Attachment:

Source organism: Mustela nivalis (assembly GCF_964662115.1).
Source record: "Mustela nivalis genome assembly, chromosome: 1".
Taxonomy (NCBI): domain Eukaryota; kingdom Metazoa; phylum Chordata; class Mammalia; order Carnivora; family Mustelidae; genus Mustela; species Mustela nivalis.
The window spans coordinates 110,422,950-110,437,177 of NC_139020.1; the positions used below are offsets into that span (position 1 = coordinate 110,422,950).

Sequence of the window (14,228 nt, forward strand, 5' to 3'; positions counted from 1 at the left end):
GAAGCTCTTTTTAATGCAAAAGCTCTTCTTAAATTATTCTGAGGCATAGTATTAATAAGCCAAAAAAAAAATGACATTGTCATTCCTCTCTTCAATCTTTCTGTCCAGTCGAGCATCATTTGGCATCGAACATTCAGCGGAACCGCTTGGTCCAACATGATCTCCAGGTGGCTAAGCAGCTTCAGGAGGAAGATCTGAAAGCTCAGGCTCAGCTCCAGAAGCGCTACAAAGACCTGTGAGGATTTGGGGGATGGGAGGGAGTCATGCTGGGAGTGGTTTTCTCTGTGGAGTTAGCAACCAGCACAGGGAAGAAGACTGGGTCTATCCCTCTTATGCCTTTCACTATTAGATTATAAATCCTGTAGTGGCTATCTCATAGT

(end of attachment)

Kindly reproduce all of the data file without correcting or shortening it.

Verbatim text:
Source organism: Mustela nivalis (assembly GCF_964662115.1).
Source record: "Mustela nivalis genome assembly, chromosome: 1".
Taxonomy (NCBI): domain Eukaryota; kingdom Metazoa; phylum Chordata; class Mammalia; order Carnivora; family Mustelidae; genus Mustela; species Mustela nivalis.
The window spans coordinates 110,422,950-110,437,177 of NC_139020.1; the positions used below are offsets into that span (position 1 = coordinate 110,422,950).

Sequence of the window (14,228 nt, forward strand, 5' to 3'; positions counted from 1 at the left end):
GAAGCTCTTTTTAATGCAAAAGCTCTTCTTAAATTATTCTGAGGCATAGTATTAATAAGCCAAAAAAAAAATGACATTGTCATTCCTCTCTTCAATCTTTCTGTCCAGTCGAGCATCATTTGGCATCGAACATTCAGCGGAACCGCTTGGTCCAACATGATCTCCAGGTGGCTAAGCAGCTTCAGGAGGAAGATCTGAAAGCTCAGGCTCAGCTCCAGAAGCGCTACAAAGACCTGTGAGGATTTGGGGGATGGGAGGGAGTCATGCTGGGAGTGGTTTTCTCTGTGGAGTTAGCAACCAGCACAGGGAAGAAGACTGGGTCTATCCCTCTTATGCCTTTCACTATTAGATTATAAATCCTGTAGTGGCTATCTCATAGT